Gov. Mark Sanford had trouble casting his vote Tuesday morning, but a majority of voters across South Carolina had no problem giving him a second term.
Sanford defeated Democratic challenger Tommy Moore by a 54-46 margin, according to unofficial results. He proclaimed his win ?an incredible mandate on staying the course for change in South Carolina.?
Sanford also said the campaign likely will be his last. ?You never say never in the world of politics, but my point had been, look it?s a long run, a most interesting run for me, Jennie and the boys. You never say never, but unless a meteor hits you or something strange comes your way, yes, this is the end of the road.?
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Sanford?s apparent margin of victory didn?t reflect his dominance in fundraising, and his libertarian leanings caused a rift in his GOP base, some of which broke off and backed Moore.
Moore conceded just before 11 p.m., vowing to continue to protect public education, ?till my last day.?
Sanford supporters hope a second term will give fresh momentum to the governor?s efforts to change state government, particularly by reducing the number of constitutional officers and eliminating the powerful Budget and Control Board.
He began his push for those reforms four years ago and has made little progress toward them with state lawmakers. Still he noted the state?s most recent two-term governors didn?t score their greatest achievement until their seventh year. ?You?ve got to plow the field before you plant it, and you?ve got to plant it before you harvest it,? Sanford said recently, echoing advice he got 12 years ago from Speaker of the House Newt Gingrich.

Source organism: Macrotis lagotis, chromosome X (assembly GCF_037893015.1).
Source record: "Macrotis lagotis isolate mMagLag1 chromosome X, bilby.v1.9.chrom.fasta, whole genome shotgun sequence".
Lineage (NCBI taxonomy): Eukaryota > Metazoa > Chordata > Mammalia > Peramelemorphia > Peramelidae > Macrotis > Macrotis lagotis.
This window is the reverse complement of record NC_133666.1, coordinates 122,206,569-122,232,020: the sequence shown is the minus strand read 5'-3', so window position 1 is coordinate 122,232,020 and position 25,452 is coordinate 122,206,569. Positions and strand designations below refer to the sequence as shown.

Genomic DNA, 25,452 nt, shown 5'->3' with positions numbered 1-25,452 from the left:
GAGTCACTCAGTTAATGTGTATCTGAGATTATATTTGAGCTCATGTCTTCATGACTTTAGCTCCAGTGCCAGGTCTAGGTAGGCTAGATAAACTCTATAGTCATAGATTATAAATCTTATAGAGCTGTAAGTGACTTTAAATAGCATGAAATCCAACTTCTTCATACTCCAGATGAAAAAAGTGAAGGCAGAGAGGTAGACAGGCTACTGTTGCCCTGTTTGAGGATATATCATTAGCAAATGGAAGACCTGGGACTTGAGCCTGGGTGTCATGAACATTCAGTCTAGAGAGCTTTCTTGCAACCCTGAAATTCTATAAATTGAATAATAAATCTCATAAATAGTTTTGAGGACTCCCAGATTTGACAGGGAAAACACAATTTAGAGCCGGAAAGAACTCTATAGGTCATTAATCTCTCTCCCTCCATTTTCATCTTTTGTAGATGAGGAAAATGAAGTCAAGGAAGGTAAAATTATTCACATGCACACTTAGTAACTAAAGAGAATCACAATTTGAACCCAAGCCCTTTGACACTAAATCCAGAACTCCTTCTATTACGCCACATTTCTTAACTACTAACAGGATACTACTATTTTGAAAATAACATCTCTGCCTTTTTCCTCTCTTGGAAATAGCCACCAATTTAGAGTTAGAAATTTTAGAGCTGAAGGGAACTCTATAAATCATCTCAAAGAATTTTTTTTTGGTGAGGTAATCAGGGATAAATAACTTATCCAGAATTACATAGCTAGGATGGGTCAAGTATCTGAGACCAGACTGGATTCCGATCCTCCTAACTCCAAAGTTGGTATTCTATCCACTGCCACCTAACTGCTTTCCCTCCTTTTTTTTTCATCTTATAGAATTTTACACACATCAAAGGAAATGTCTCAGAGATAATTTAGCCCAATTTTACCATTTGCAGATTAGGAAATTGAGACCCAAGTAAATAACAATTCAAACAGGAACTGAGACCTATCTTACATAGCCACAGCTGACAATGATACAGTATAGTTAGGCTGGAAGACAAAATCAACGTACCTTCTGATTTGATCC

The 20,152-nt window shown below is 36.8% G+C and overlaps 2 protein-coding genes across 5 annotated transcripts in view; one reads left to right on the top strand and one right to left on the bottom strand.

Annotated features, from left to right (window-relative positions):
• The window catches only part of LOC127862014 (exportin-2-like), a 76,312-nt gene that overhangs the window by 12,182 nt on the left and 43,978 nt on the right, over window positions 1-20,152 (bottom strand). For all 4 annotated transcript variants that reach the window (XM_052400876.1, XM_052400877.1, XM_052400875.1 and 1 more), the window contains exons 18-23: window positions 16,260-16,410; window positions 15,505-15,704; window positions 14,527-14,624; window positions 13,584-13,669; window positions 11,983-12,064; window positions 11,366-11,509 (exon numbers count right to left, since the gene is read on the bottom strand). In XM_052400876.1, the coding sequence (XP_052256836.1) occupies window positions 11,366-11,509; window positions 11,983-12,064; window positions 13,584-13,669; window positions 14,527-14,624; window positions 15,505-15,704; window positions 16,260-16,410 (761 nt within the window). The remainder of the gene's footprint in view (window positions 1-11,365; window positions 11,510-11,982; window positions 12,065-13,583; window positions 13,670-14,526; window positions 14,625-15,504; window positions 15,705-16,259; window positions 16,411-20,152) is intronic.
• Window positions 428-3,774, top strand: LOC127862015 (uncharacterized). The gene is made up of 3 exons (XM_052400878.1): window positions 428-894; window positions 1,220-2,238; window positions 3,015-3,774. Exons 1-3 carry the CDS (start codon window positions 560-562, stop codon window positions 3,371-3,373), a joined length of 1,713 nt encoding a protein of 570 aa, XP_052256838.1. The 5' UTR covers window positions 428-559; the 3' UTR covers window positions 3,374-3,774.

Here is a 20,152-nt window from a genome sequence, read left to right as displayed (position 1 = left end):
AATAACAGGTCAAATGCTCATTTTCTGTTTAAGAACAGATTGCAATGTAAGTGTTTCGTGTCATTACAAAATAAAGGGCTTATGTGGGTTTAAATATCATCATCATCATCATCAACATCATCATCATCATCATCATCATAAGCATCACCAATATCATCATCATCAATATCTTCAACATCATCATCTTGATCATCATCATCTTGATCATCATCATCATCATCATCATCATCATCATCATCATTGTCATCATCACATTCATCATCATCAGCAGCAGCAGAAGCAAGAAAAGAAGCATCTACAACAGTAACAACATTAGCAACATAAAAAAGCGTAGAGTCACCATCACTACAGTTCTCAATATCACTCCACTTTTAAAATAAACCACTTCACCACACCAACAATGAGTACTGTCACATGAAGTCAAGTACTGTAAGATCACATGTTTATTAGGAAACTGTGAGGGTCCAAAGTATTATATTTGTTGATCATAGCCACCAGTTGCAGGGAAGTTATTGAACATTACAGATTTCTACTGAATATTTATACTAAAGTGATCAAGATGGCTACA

Moore, a state senator from Aiken, emphasized his modest upbringing, his success as a small businessman and his ability to bring people together. He said Sanford too often tried to solve problems by calling for more gubernatorial power instead of bringing groups together to find a solution. Moore?s campaign was slowed by a lack of cash; his commercials didn?t begin airing until mid-October.
For Sanford, the preliminary results provided a happy ending to a difficult two-day stretch.
He was forced off the campaign trail Monday after hurting his eyes under bright stage lights and was turned away from voting Tuesday morning at Sullivan?s Island Elementary School because he showed up without a voter registration card and lacked proper identification.
The incident ? which Sanford had to rectify by traveling to North Charleston for a new voter registration card because his driver?s license bore his Columbia address ? was a lead video Tuesday on CNN.com. State Democratic Party Chairman Joe Erwin said it was proof Sanford ?is out-of-touch with the real world and he thinks the rules don?t apply to him.?
The Associated Press contributed to this report. Reach Robert Behre at 937-5771 or at firstname.lastname@example.org.